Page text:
As far as wartime artefacts go, spectacles and saddles aren’t generally considered to be the heavy hitters. But these everyday objects are vital in building new connections with Britain’s military past, according to artist Jane Churchill, who has built an immersive exhibition around items from the trenches which opens...
As far as wartime artefacts go, spectacles and saddles aren’t generally considered to be the heavy hitters. But these everyday objects are vital in building new connections with Britain’s military past, according to artist Jane Churchill, who has built an immersive exhibition around items from the trenches which opens at the Guildhall Art Gallery this month.
Echoes Across the Century explores the First World War through the trades on the homefront that kept the war effort going. It also features the work of more than 240 students from schools across London who worked with Jane to develop artistic responses to everyday objects from the battlefront.
Installed within an artistic representation of a trench, the exhibition features around 600 individual works ranging from planes and paper moths acting as a memorial to those who lost their lives, to apothecaries’ cabinets, tobacco tins and cooks’ matchboxes illustrating a ‘behind-the-scenes’ look at life at the front.
At the heart of Echoes is Jane’s own work, Six Degrees of Separation, which traces the life of her great uncle Lieutenant William Goss Hicks who was killed in France in July 1917, leaving a life in Kent and a fiancée, Jessie, to whom he never returned.
The project is made up of a few remaining artefacts from the soldier’s life and her artistic responses to them; a process she used with the students in developing Echoes as a broader exhibition.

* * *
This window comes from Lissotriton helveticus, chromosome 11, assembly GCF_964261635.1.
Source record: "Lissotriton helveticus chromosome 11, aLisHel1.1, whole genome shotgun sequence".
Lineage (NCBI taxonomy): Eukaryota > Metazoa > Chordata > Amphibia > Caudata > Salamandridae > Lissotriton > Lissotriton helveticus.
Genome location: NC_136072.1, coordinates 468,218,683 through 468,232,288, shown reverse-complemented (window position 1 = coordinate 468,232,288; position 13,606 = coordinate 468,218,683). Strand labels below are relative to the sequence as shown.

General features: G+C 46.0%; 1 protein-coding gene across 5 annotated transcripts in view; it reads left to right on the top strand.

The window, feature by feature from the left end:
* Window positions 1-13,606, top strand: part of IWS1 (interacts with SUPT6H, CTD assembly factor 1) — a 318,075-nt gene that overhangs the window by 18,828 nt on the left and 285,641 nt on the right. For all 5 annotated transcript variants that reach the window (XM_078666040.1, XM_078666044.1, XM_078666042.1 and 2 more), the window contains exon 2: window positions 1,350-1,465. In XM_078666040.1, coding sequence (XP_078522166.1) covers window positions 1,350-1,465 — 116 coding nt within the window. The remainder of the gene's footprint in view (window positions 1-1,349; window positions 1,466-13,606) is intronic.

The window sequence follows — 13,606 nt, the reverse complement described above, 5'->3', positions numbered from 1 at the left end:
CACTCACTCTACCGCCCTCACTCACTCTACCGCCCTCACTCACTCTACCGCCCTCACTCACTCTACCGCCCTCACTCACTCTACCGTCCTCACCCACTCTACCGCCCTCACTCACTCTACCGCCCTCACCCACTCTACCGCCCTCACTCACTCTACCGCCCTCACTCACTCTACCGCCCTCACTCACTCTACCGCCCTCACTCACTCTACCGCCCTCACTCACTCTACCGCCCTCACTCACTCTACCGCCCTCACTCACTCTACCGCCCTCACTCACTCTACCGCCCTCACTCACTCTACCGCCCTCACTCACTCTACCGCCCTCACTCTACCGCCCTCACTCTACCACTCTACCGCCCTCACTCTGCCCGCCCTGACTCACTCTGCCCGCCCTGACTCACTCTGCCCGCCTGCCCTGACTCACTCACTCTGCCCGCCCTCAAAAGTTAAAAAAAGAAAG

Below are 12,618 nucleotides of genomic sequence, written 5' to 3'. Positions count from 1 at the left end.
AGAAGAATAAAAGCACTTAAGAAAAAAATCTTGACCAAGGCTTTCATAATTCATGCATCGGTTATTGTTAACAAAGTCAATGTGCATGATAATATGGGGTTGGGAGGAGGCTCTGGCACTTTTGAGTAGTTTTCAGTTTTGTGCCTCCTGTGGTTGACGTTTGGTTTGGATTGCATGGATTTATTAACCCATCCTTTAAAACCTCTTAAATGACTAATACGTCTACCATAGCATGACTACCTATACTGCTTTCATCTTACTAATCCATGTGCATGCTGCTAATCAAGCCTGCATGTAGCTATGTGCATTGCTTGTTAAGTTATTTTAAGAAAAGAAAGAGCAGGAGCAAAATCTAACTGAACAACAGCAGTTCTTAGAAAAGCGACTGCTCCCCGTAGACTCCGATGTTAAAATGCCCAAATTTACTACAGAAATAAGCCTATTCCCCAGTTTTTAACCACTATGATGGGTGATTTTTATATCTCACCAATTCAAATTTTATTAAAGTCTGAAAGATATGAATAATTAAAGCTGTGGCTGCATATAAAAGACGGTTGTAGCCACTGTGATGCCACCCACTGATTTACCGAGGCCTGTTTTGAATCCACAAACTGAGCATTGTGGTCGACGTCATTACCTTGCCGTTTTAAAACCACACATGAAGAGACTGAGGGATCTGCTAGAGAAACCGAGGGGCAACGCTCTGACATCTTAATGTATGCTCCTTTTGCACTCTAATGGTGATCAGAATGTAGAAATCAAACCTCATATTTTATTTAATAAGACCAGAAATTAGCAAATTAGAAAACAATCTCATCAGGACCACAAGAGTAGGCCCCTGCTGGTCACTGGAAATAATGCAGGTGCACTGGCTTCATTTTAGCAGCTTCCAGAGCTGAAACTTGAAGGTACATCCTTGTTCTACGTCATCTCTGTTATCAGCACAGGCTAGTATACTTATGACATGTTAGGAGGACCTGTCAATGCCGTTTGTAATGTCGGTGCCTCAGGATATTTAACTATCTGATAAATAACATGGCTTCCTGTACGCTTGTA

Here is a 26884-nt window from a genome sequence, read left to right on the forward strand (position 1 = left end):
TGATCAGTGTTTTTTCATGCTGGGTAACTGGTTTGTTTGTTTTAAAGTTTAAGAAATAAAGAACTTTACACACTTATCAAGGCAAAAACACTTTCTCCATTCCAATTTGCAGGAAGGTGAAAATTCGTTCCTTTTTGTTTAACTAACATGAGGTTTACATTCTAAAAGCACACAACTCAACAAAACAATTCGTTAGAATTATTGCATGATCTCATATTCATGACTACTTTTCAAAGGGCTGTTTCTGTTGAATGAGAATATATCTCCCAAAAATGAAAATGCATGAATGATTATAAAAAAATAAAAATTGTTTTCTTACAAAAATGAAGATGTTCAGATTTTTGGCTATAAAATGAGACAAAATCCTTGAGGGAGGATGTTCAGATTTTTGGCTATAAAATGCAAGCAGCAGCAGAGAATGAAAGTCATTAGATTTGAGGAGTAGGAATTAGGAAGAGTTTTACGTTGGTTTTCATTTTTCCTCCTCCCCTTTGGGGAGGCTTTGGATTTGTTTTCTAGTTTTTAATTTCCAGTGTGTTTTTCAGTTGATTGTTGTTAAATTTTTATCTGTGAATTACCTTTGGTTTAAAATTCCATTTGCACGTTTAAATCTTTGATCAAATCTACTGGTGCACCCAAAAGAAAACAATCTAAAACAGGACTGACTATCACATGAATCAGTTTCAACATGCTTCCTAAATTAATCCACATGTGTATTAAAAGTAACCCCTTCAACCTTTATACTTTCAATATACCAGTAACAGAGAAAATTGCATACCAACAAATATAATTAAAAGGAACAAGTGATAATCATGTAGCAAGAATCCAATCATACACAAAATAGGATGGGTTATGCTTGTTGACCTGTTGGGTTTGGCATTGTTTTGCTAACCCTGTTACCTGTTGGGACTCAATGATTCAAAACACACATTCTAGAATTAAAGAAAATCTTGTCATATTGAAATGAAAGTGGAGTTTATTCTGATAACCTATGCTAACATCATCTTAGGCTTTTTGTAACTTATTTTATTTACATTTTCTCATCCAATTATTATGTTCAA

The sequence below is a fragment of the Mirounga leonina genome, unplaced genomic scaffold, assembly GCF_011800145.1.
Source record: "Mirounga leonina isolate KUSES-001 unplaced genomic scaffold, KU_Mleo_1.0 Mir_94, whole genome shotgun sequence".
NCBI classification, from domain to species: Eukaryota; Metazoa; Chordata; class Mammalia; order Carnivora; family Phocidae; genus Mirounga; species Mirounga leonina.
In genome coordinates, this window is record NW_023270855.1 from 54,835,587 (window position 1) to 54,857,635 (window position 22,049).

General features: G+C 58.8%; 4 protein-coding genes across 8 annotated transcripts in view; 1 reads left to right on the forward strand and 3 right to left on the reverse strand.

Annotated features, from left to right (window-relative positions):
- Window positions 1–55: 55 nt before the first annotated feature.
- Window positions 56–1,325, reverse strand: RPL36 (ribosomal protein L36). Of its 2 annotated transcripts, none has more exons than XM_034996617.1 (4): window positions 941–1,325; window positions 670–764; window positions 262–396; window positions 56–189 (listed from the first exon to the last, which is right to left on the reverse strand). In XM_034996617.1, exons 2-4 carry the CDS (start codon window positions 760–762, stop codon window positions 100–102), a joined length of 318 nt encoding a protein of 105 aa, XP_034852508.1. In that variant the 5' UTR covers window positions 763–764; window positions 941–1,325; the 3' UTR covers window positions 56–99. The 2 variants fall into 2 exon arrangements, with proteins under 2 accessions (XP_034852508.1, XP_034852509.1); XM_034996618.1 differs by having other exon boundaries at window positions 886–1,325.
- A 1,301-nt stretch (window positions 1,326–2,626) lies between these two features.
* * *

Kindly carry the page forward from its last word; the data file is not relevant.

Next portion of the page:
“A lot of these kids don’t have a personal connection to the war like I did, so it was really about using everyday objects that they could touch and interact with to try and stimulate an emotional response. I am a big believer that when you touch an object you can see its human traces, and this allowed them to put themselves in the situation of a person who is away from home, away from their loved ones, and really access that empathy.”
The exhibition was financed through a £99,800 grant from the Heritage Lottery Fund, and delivered in partnership with Livery Schools Link and the City of London livery companies, which worked with the students to research artefacts and unpack the stories behind them.
Eleven different groups of trades feature, covering everything from playing cards to propaganda. It is a bit of a departure from most of the artistic representations of the First World War marking its centenary, but Jane says the technique of honing in on “the little things” is a way to give focus to an incredibly broad subject matter, pointing out “you can start with spectacles and work your way out from there”.
Guildhall Art Gallery curator Katty Pearce says the exhibition is “different from anything we’ve ever had before”.
She added: “Part of our attraction to the exhibition was that the artwork is so arresting; I think there is a preconception with children’s work that it’s not going to be aesthetically pleasing, but the quality of the artwork is so arresting.